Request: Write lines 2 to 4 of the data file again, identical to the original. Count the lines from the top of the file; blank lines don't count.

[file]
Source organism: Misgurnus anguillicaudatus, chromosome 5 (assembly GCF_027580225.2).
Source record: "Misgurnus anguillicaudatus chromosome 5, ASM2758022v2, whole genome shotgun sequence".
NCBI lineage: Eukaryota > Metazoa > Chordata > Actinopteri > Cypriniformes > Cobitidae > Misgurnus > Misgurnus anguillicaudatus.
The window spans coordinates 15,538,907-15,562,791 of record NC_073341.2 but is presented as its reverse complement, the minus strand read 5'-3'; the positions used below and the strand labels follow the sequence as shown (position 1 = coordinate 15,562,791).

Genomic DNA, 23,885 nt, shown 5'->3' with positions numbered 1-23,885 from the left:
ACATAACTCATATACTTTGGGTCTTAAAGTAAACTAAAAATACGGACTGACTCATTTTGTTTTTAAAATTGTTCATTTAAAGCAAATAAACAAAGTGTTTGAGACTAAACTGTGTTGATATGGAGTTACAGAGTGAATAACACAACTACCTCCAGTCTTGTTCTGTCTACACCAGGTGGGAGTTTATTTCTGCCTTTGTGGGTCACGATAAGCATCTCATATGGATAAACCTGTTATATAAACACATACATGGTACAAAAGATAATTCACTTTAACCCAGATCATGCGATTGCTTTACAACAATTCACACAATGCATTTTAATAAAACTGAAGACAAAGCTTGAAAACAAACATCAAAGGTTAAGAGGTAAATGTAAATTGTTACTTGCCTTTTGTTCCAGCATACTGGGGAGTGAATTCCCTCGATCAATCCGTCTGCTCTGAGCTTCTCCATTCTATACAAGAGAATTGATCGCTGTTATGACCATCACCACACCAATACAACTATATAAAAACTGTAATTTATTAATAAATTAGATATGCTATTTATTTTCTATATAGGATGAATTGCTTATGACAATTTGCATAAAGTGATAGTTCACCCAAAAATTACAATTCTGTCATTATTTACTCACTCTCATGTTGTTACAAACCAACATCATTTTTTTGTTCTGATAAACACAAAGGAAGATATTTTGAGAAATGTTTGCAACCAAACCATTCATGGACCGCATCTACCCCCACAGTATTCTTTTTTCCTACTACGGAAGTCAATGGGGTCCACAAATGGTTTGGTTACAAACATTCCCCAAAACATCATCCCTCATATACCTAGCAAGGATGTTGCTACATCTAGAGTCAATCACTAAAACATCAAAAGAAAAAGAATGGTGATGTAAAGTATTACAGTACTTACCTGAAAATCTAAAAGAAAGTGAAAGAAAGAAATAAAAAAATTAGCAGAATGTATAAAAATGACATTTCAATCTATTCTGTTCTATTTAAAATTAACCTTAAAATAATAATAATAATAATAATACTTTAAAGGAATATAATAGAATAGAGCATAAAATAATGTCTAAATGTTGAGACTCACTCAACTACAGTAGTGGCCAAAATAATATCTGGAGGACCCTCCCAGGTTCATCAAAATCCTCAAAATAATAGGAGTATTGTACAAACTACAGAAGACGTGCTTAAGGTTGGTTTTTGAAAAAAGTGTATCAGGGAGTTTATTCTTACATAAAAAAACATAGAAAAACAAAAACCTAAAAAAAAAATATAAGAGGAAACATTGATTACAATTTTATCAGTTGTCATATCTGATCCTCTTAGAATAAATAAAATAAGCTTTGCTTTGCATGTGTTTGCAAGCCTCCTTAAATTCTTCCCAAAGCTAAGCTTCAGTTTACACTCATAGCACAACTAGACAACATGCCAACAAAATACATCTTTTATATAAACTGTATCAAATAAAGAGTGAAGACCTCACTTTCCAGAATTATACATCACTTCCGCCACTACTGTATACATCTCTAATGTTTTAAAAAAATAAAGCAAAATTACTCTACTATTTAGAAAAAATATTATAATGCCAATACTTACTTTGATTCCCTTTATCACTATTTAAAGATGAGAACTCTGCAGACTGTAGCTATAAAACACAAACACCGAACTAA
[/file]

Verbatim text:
Source record: "Misgurnus anguillicaudatus chromosome 5, ASM2758022v2, whole genome shotgun sequence".
NCBI lineage: Eukaryota > Metazoa > Chordata > Actinopteri > Cypriniformes > Cobitidae > Misgurnus > Misgurnus anguillicaudatus.
The window spans coordinates 15,538,907-15,562,791 of record NC_073341.2 but is presented as its reverse complement, the minus strand read 5'-3'; the positions used below and the strand labels follow the sequence as shown (position 1 = coordinate 15,562,791).